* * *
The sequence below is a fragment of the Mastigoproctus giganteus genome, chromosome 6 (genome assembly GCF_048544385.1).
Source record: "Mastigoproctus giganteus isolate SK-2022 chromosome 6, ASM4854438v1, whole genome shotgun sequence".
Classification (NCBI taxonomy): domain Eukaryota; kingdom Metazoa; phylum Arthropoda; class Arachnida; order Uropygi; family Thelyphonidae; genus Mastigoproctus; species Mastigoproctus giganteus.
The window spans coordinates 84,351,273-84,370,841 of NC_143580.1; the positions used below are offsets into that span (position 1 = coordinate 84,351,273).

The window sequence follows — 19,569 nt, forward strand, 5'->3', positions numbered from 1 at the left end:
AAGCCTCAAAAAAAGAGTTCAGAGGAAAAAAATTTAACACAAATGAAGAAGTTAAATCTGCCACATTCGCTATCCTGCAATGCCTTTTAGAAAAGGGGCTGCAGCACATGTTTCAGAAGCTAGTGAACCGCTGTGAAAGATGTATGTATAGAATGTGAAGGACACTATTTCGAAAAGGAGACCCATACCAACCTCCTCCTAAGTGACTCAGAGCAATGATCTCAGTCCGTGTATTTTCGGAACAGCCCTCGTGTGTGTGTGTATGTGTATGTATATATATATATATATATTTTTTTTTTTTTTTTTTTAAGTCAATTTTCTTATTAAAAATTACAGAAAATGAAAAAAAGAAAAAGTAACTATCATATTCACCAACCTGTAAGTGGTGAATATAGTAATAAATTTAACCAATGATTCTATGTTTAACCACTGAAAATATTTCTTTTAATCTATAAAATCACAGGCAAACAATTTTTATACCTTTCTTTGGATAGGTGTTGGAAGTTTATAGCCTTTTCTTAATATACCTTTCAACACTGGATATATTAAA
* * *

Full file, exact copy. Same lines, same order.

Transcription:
The sequence below is a fragment of the Mastigoproctus giganteus genome, chromosome 6 (genome assembly GCF_048544385.1).
Source record: "Mastigoproctus giganteus isolate SK-2022 chromosome 6, ASM4854438v1, whole genome shotgun sequence".
Classification (NCBI taxonomy): domain Eukaryota; kingdom Metazoa; phylum Arthropoda; class Arachnida; order Uropygi; family Thelyphonidae; genus Mastigoproctus; species Mastigoproctus giganteus.
The window spans coordinates 84,351,273-84,370,841 of NC_143580.1; the positions used below are offsets into that span (position 1 = coordinate 84,351,273).

The window sequence follows — 19,569 nt, forward strand, 5'->3', positions numbered from 1 at the left end:
AAGCCTCAAAAAAAGAGTTCAGAGGAAAAAAATTTAACACAAATGAAGAAGTTAAATCTGCCACATTCGCTATCCTGCAATGCCTTTTAGAAAAGGGGCTGCAGCACATGTTTCAGAAGCTAGTGAACCGCTGTGAAAGATGTATGTATAGAATGTGAAGGACACTATTTCGAAAAGGAGACCCATACCAACCTCCTCCTAAGTGACTCAGAGCAATGATCTCAGTCCGTGTATTTTCGGAACAGCCCTCGTGTGTGTGTGTATGTGTATGTATATATATATATATATATTTTTTTTTTTTTTTTTTTAAGTCAATTTTCTTATTAAAAATTACAGAAAATGAAAAAAAGAAAAAGTAACTATCATATTCACCAACCTGTAAGTGGTGAATATAGTAATAAATTTAACCAATGATTCTATGTTTAACCACTGAAAATATTTCTTTTAATCTATAAAATCACAGGCAAACAATTTTTATACCTTTCTTTGGATAGGTGTTGGAAGTTTATAGCCTTTTCTTAATATACCTTTCAACACTGGATATATTAAA